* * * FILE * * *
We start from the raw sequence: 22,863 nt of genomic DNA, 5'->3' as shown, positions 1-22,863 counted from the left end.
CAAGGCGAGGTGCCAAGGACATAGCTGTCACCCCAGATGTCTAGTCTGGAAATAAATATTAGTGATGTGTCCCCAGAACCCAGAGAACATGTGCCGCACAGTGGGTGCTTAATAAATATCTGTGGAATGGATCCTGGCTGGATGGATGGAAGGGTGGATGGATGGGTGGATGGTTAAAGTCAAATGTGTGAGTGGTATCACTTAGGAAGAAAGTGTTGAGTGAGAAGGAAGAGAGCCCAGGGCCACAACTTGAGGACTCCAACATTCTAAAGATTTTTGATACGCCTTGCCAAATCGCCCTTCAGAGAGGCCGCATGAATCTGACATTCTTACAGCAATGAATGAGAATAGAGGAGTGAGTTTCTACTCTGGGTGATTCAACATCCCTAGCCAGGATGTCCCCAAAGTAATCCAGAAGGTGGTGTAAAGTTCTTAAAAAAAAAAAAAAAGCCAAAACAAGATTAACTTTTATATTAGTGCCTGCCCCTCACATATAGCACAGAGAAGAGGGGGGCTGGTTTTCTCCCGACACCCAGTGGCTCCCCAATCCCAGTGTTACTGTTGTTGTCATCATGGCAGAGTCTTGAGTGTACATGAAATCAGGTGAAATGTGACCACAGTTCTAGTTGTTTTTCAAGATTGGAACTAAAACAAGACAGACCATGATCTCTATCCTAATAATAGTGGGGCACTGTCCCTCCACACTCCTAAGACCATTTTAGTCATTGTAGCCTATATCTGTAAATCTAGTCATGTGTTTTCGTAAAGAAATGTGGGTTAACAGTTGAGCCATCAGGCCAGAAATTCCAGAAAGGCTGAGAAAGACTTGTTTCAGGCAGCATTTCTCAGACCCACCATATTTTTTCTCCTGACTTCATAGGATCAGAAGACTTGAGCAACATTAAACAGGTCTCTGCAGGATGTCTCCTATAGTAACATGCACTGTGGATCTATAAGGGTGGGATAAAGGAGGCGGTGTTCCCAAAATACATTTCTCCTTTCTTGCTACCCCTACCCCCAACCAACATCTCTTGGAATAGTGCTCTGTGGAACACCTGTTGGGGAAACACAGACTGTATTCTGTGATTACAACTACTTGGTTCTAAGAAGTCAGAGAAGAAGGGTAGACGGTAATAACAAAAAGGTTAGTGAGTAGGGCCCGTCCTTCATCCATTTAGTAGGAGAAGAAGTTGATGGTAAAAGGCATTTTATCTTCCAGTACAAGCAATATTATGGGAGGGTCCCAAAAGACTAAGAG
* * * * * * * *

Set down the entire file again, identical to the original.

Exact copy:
We start from the raw sequence: 22,863 nt of genomic DNA, 5'->3' as shown, positions 1-22,863 counted from the left end.
CAAGGCGAGGTGCCAAGGACATAGCTGTCACCCCAGATGTCTAGTCTGGAAATAAATATTAGTGATGTGTCCCCAGAACCCAGAGAACATGTGCCGCACAGTGGGTGCTTAATAAATATCTGTGGAATGGATCCTGGCTGGATGGATGGAAGGGTGGATGGATGGGTGGATGGTTAAAGTCAAATGTGTGAGTGGTATCACTTAGGAAGAAAGTGTTGAGTGAGAAGGAAGAGAGCCCAGGGCCACAACTTGAGGACTCCAACATTCTAAAGATTTTTGATACGCCTTGCCAAATCGCCCTTCAGAGAGGCCGCATGAATCTGACATTCTTACAGCAATGAATGAGAATAGAGGAGTGAGTTTCTACTCTGGGTGATTCAACATCCCTAGCCAGGATGTCCCCAAAGTAATCCAGAAGGTGGTGTAAAGTTCTTAAAAAAAAAAAAAAAGCCAAAACAAGATTAACTTTTATATTAGTGCCTGCCCCTCACATATAGCACAGAGAAGAGGGGGGCTGGTTTTCTCCCGACACCCAGTGGCTCCCCAATCCCAGTGTTACTGTTGTTGTCATCATGGCAGAGTCTTGAGTGTACATGAAATCAGGTGAAATGTGACCACAGTTCTAGTTGTTTTTCAAGATTGGAACTAAAACAAGACAGACCATGATCTCTATCCTAATAATAGTGGGGCACTGTCCCTCCACACTCCTAAGACCATTTTAGTCATTGTAGCCTATATCTGTAAATCTAGTCATGTGTTTTCGTAAAGAAATGTGGGTTAACAGTTGAGCCATCAGGCCAGAAATTCCAGAAAGGCTGAGAAAGACTTGTTTCAGGCAGCATTTCTCAGACCCACCATATTTTTTCTCCTGACTTCATAGGATCAGAAGACTTGAGCAACATTAAACAGGTCTCTGCAGGATGTCTCCTATAGTAACATGCACTGTGGATCTATAAGGGTGGGATAAAGGAGGCGGTGTTCCCAAAATACATTTCTCCTTTCTTGCTACCCCTACCCCCAACCAACATCTCTTGGAATAGTGCTCTGTGGAACACCTGTTGGGGAAACACAGACTGTATTCTGTGATTACAACTACTTGGTTCTAAGAAGTCAGAGAAGAAGGGTAGACGGTAATAACAAAAAGGTTAGTGAGTAGGGCCCGTCCTTCATCCATTTAGTAGGAGAAGAAGTTGATGGTAAAAGGCATTTTATCTTCCAGTACAAGCAATATTATGGGAGGGTCCCAAAAGACTAAGAG